Millions of children across the world are coping with new psychological challenges and have faced emotional trauma due to the COVID-19 pandemic. Children have been isolated at home, not being able to play with their friends. Loneliness and depression are increasingly common as a result. As countries aim to build back better, children are growing up in an age marked by uncertainty, the climate crisis and rising inequality. Governments, educators, and parents need to prioritize social and emotional learning to prepare children to thrive in our increasingly complex world.
Social and emotional learning refers to how people develop the knowledge, skills, and attitudes to manage emotions, achieve goals, show empathy for others, build relationships, and make responsible decisions. Increasingly, employers prioritize these skills and pioneering governments are starting to emphasize these skills in national education strategies as we know these skills positively relate to academic performance. Social and emotional learning is good for the child, good for the workforce and good for society. Anne-Brigitte Albrechtsen, The Lego Foundation
As education providers around the world contemplate the changes we should make to education following the pandemic, there is much to consider. From digitizing education to making up for learning loss, or even restoring prior funding levels for education, challenges abound. One of the most important but sometimes less focal areas of education is Social and Emotional Learning. Even if all other areas fully recover, we cannot ignore the emotional and mental trauma that children experienced during lockdowns. When we forego in-person interaction for that long, we lose part of what it means to be human. However, this is hardly the only cause of stress for students, as we have seen concerning trends in mental health disorders in children for years. But now more than ever, we need to standardize the education practices fostering social and emotional learning in students to prepare them to flourish in life no matter what comes their way. If the innovations featured in this report continue to spread, we can accomplish that lofty goal. Danny Gilliand, HundrED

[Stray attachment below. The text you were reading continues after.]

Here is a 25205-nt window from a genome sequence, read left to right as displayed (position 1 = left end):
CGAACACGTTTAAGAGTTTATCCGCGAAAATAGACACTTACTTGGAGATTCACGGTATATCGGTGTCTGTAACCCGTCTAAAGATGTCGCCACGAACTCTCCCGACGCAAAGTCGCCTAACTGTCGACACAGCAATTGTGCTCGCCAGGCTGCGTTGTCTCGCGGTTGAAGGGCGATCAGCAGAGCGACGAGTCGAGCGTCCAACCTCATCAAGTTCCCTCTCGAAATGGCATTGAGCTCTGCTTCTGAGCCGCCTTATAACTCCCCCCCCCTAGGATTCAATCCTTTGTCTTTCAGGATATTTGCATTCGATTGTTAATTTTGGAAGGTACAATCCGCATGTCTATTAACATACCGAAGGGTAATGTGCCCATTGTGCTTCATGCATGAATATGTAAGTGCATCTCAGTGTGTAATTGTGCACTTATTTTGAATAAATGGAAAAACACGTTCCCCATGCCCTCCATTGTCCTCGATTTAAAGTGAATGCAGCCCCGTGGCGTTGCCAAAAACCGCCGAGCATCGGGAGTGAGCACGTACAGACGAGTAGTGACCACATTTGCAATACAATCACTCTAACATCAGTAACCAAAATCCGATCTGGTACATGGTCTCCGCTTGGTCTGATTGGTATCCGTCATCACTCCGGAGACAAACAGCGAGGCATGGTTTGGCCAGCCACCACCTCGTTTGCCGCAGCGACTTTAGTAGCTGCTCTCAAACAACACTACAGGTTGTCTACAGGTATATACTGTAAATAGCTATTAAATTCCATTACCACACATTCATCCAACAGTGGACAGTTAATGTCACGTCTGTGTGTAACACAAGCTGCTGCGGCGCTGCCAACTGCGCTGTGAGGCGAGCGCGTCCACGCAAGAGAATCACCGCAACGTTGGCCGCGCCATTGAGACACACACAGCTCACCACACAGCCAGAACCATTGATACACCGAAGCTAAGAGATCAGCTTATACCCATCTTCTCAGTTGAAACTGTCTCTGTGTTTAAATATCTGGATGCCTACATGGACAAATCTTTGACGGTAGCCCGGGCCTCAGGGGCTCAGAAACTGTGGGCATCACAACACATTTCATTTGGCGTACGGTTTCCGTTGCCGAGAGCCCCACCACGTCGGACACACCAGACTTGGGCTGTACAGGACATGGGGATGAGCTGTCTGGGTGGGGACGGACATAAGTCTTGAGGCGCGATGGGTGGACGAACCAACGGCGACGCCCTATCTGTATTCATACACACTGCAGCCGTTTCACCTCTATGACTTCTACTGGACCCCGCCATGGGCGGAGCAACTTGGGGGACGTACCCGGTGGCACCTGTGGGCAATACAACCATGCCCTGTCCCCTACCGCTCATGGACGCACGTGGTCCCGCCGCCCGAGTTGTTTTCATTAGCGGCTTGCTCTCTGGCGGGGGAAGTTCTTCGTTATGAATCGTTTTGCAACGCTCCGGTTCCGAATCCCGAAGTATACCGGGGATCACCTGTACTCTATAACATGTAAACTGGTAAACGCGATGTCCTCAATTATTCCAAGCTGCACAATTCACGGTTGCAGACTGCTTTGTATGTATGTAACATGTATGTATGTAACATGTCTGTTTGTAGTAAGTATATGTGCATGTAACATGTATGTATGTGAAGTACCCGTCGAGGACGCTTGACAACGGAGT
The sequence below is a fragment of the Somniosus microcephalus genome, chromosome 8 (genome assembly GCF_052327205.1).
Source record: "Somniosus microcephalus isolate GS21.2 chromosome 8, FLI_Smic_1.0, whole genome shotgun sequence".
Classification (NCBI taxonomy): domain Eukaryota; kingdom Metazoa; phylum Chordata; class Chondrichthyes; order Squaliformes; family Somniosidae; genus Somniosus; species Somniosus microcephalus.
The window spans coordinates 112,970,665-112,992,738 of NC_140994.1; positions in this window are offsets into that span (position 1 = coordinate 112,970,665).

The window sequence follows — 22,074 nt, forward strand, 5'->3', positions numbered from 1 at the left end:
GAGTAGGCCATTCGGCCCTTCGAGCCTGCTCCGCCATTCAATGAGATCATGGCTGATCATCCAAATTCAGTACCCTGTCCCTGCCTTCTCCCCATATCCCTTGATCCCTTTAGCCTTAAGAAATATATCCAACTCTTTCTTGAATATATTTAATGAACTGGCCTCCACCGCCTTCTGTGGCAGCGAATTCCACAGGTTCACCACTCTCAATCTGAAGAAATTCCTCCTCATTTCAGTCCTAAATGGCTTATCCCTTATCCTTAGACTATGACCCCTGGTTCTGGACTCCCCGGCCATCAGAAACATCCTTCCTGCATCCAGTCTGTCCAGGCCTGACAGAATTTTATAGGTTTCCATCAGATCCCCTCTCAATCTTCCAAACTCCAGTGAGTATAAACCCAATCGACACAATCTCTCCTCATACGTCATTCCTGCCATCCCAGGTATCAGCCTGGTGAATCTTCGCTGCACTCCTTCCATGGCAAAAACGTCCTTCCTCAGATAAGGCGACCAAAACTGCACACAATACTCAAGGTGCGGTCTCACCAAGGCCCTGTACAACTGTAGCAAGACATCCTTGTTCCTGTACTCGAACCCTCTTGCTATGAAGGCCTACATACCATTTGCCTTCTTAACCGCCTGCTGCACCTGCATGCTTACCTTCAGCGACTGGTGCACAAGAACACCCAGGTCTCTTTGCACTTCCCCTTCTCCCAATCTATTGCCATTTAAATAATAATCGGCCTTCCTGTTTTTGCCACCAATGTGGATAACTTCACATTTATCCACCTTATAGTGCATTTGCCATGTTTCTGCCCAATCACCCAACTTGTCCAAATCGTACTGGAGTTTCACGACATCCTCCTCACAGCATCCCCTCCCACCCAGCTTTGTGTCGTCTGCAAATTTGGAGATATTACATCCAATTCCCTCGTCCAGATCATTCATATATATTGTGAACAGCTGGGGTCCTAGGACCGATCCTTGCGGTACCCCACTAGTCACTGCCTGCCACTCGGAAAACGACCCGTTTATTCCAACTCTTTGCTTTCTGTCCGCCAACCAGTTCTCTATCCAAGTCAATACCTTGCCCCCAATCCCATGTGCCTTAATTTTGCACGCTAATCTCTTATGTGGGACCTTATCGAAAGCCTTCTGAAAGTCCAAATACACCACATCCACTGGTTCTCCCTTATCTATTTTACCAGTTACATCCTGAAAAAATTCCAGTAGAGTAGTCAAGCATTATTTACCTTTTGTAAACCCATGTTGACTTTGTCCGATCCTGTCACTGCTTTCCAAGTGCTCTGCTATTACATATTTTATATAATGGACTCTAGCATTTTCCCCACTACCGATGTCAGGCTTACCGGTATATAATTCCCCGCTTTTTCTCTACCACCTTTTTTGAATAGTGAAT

During 2021 HundrED has partnered with The Lego Foundation to research and prepare a spotlight on Social and Emotional Learning. In the spotlight report, they outline their research and feature 15 educational innovations from around the world that are committed to providing practical applications for increasing SEL in schools. Maslow before Blooms was the focus of many during the past 2 years of the Covid-19 Pandemic. In this engaging session, we will summarise the findings of the SEL Spotlight and engage with some of the people who were engaged in the research process, we will also connect with 2 of the top 15 SEL innovations about how they are focused on helping teachers make SEL an everyday priority in practical and meaningful ways.
Engage with the SEL Spotlight report here: https://cdn.hundred.org/uploads/report/file/138/HundrED_Spotlight_SEL.pdf?fbclid=IwAR3UxU7u269vBKMPt1tk43omY6HmC2l43L8Q1qaCIB1RNSqATUvk6M2PVL0
Join us on zoom at 10.00 am on Friday, 03 December: https://us02web.zoom.us/j/88292696942
Danny Gilliland – Head of Growth, HundrED
Learning Leader: Innovation